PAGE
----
Developing a Museum of the Streets as the Museum of London closes

In December 2022 the Museum of London closes after 45 years on the edge of the Barbican estate, and prepares for a move to former market buildings in West Smithfield.

Here’s news of a family festival at the Museum November 27&27 and a music festival December 3&4

The new museum promises to be amazing – but it won’t be open until 2025.

Below the new London Museum in West Smithfield

Even when its doors are closed, the Museum may well offer some continuing enlightenment and entertainment, building on its impressive digital services and current off-site activities. The Museum of Docklands will remain open.

Closure could be a catalyst for exploring the rich but under-realised heritage that we have on the doorstep of the new museum, and in EC1 as a whole.

I think there is scope for developing a Museum of the Streets with walks, talks, maps and the power of smartphones that enable us to connect with neighbourhoods as residents, workers or visitors.

Below are a few ideas I’ve developed in the Exploring EC1 project over the past two years, some of which have previously featured in the Echo. They can be added to other initiatives in the area. For example:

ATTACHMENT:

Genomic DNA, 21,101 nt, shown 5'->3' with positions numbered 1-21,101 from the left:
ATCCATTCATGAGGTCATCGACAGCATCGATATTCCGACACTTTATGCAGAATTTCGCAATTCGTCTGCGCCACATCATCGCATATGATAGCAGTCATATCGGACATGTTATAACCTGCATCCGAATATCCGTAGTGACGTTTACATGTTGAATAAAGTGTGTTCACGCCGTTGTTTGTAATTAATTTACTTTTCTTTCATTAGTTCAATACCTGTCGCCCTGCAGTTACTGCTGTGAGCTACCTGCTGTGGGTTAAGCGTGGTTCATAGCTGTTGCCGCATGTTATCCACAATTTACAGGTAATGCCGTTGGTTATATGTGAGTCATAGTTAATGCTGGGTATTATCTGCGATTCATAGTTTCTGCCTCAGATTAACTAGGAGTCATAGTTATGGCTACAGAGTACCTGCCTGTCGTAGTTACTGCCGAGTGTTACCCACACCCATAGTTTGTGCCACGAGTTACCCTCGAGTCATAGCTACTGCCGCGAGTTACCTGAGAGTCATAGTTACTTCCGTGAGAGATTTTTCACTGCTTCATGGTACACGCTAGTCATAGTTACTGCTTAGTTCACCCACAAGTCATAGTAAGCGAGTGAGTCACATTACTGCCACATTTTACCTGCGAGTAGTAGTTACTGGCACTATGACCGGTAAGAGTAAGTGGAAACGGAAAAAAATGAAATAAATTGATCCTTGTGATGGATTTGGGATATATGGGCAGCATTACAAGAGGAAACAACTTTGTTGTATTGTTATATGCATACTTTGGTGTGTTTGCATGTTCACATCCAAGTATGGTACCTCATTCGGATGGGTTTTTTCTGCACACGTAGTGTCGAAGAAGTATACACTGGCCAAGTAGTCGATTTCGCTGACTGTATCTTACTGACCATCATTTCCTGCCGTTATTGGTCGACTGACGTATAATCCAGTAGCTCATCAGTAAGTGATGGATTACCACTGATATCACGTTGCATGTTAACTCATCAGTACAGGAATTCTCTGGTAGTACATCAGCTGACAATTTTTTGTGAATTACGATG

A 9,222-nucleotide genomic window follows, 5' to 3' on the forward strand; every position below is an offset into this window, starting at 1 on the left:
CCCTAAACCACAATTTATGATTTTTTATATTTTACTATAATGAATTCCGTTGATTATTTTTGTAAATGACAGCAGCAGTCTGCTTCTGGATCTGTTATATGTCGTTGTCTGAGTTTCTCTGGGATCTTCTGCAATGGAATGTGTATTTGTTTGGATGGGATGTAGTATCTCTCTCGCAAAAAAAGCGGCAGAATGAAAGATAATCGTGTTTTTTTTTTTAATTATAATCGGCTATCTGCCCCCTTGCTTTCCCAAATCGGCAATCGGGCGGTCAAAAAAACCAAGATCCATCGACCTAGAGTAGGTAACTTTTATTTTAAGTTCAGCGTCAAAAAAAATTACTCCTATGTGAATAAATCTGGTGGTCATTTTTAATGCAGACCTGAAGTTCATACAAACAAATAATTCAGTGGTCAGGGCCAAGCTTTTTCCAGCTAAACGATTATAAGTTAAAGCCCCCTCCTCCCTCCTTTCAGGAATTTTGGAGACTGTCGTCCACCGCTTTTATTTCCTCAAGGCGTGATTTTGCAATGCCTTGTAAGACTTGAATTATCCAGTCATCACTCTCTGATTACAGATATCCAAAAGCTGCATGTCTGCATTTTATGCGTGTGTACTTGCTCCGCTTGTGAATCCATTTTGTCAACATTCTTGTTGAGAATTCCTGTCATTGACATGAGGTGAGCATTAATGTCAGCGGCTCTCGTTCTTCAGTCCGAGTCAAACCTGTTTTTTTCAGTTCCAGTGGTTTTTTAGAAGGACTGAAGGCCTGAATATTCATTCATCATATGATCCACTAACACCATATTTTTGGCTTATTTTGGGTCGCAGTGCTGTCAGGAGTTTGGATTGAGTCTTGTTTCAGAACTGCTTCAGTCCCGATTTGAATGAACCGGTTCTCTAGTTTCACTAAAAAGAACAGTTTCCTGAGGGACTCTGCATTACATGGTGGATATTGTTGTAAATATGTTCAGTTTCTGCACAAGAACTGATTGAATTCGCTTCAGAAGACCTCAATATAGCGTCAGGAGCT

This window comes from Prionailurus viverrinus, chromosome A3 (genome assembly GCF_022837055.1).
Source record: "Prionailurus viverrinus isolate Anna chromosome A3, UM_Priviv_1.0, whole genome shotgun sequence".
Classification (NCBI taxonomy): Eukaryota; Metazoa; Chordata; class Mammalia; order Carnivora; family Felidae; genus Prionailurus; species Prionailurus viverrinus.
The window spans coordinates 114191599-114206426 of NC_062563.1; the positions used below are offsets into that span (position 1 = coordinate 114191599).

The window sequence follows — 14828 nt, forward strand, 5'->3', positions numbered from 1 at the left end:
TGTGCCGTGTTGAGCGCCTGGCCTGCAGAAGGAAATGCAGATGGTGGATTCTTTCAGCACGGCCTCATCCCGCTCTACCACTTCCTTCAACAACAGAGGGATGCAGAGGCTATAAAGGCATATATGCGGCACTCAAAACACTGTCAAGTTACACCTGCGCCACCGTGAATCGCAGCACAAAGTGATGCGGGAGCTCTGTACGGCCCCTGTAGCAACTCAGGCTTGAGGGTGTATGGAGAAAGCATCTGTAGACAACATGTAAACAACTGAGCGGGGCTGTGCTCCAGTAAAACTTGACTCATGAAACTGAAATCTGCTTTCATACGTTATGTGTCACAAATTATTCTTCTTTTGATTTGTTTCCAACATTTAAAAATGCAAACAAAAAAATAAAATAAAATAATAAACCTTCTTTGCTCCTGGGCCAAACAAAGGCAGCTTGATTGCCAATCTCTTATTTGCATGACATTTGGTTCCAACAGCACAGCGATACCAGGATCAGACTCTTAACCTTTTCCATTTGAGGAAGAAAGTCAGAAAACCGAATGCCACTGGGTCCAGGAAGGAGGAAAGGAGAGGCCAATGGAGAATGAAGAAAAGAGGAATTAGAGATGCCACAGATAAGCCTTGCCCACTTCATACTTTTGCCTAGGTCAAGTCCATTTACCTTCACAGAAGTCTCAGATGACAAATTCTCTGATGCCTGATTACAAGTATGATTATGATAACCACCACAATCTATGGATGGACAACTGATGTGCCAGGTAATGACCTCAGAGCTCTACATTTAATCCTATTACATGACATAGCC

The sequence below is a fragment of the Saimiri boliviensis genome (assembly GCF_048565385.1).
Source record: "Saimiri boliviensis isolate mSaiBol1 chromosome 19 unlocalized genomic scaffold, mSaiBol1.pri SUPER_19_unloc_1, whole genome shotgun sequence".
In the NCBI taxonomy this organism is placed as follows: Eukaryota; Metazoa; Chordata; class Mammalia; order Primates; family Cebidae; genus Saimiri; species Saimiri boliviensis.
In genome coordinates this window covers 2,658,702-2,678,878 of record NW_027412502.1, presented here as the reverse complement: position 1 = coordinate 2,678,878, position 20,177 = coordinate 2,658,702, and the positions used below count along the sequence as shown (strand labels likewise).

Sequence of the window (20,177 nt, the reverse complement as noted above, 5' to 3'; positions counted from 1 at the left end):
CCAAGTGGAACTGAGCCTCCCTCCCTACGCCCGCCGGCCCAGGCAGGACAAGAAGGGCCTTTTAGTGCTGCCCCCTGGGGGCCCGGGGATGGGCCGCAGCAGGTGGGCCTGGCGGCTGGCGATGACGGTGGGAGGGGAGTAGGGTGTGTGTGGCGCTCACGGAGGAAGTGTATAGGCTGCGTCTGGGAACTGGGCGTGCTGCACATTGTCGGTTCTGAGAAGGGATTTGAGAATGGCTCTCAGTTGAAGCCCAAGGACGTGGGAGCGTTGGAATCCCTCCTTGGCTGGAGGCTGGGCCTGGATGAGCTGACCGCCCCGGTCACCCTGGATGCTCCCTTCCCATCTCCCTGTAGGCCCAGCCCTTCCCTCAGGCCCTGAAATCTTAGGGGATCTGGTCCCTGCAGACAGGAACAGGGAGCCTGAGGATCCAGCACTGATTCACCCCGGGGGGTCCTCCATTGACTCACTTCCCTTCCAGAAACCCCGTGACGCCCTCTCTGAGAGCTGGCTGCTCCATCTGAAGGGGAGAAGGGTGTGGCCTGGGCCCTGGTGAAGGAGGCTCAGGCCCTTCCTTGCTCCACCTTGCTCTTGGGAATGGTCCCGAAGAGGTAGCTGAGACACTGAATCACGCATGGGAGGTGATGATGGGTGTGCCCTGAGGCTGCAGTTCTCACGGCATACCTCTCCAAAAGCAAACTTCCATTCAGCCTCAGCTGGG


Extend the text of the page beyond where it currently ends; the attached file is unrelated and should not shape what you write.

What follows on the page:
As I reported earlier, the Culture Mile team have developed a new visitor guide to the area covering venues, heritage sites, entertainment and shopping. There’s short films too,

The Clerkenwell-based London Metropolitan Archives has an amazing collections of records and photographs. Just a few of these are featured in a collection created using the Historypin site, developed by another Clerkenwell organisation, Shift Collective.

The LMA collection on Historypin

With Historypin you can show historic photos pinned into contemporary settings using Google Streetview, or matched to current photos. Could that be the basis for a new Echo-backed photo competition? Explore yesterday, picture today.

The Footways project has mapped quiet and interesting routes through EC1, and offered to collaborate in further EC1 experiments.

There are many self-guided walks available, and highly-knowledgable City guides whose tours could be promoted. A host of smartphone apps allow you to create and publish your own walks, using photos, audio and video.

Above a Google Earth tour, below Layers of London

With my son Dan, I’m developing demonstrations of how this might work with free platforms like Google Earth – and also with Layers of London which has map overlays from the 13th century to today. Mapping examples here.

I’m looking forward to Danny B’s Radical Walk in EC1, and hope it will presage other walks with a range of themes and perspectives. We could help document the walks, adding photos and video to routes and descriptions.

Earlier in the year City councillor Matthew Bell and I suggested in the Echo how we could restage Bartholomew Fair both as a physical event, and also virtually using the sort of apps described here. That would help promote the Barts 900 campaign planned by Barts Hospital and St Bartholomew the Great.

Matthew, together with other local councillors, has offered to help bring together the different interests who might develop a Museum of the Streets. Matthew says: